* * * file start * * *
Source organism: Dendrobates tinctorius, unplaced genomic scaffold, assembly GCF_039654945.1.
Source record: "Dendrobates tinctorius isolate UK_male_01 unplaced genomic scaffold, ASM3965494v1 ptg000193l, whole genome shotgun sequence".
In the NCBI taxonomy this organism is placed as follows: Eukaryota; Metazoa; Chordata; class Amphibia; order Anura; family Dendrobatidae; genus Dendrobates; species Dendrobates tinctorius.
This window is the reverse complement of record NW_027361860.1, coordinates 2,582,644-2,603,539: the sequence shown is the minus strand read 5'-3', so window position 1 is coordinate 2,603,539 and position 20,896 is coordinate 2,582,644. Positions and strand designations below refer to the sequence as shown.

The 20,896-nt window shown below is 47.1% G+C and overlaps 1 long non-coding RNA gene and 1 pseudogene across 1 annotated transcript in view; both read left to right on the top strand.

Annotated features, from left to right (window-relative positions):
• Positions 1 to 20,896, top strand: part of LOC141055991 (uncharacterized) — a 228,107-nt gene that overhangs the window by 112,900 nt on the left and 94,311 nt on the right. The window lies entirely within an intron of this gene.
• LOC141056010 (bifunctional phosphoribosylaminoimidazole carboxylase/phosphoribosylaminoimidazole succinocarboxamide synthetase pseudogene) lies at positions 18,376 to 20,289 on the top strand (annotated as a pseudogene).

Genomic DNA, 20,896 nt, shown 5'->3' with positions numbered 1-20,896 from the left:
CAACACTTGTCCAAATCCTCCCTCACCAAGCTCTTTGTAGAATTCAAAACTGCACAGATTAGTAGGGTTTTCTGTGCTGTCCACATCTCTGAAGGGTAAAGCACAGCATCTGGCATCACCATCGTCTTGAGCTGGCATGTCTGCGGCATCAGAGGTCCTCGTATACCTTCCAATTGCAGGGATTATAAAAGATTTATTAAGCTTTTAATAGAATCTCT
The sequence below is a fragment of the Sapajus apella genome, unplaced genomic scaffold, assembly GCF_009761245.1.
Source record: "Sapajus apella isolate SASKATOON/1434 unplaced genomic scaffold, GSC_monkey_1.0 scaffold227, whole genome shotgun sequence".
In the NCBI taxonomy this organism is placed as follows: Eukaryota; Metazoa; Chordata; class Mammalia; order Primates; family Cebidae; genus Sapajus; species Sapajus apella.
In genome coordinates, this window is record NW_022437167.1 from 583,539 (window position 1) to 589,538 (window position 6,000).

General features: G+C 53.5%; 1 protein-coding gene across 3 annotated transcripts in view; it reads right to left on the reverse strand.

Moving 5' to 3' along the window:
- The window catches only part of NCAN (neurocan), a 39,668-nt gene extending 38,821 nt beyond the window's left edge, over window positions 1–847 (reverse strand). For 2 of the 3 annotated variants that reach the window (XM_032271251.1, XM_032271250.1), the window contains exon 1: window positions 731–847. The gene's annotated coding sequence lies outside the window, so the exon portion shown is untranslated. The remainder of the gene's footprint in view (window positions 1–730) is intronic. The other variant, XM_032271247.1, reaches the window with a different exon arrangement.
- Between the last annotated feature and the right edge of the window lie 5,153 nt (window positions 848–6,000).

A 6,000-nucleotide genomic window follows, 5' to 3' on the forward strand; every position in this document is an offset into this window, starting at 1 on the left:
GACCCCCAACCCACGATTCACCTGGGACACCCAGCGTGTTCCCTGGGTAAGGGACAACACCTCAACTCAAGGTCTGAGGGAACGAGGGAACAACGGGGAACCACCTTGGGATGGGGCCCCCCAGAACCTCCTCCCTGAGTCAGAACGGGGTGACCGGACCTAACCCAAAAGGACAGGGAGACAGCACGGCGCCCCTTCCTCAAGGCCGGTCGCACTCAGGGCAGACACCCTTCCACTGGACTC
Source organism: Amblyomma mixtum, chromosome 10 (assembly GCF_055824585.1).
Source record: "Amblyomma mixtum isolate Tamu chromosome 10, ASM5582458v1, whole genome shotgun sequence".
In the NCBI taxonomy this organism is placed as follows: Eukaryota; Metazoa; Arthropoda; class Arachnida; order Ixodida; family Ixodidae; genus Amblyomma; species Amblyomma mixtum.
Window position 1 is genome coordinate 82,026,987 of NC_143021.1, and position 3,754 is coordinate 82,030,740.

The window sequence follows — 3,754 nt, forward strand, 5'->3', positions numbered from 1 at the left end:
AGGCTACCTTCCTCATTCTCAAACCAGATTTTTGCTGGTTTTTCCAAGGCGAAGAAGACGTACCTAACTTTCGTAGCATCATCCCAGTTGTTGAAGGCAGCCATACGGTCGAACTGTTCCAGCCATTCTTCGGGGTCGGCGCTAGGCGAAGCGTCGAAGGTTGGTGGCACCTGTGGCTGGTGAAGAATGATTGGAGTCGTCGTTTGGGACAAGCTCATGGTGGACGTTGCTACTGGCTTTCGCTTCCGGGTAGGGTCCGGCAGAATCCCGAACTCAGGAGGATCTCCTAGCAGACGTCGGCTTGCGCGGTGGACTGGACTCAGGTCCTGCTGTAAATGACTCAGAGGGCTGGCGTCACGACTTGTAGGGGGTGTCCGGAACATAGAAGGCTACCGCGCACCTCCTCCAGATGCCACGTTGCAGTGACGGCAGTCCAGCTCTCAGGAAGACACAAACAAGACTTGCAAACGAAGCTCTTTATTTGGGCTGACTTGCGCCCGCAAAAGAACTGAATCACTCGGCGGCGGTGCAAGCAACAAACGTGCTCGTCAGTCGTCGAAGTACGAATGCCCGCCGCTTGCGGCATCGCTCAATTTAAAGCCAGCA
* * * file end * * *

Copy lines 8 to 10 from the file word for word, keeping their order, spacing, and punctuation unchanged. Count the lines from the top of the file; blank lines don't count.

• LOC141056010 (bifunctional phosphoribosylaminoimidazole carboxylase/phosphoribosylaminoimidazole succinocarboxamide synthetase pseudogene) lies at positions 18,376 to 20,289 on the top strand (annotated as a pseudogene).

Genomic DNA, 20,896 nt, shown 5'->3' with positions numbered 1-20,896 from the left:
CAACACTTGTCCAAATCCTCCCTCACCAAGCTCTTTGTAGAATTCAAAACTGCACAGATTAGTAGGGTTTTCTGTGCTGTCCACATCTCTGAAGGGTAAAGCACAGCATCTGGCATCACCATCGTCTTGAGCTGGCATGTCTGCGGCATCAGAGGTCCTCGTATACCTTCCAATTGCAGGGATTATAAAAGATTTATTAAGCTTTTAATAGAATCTCT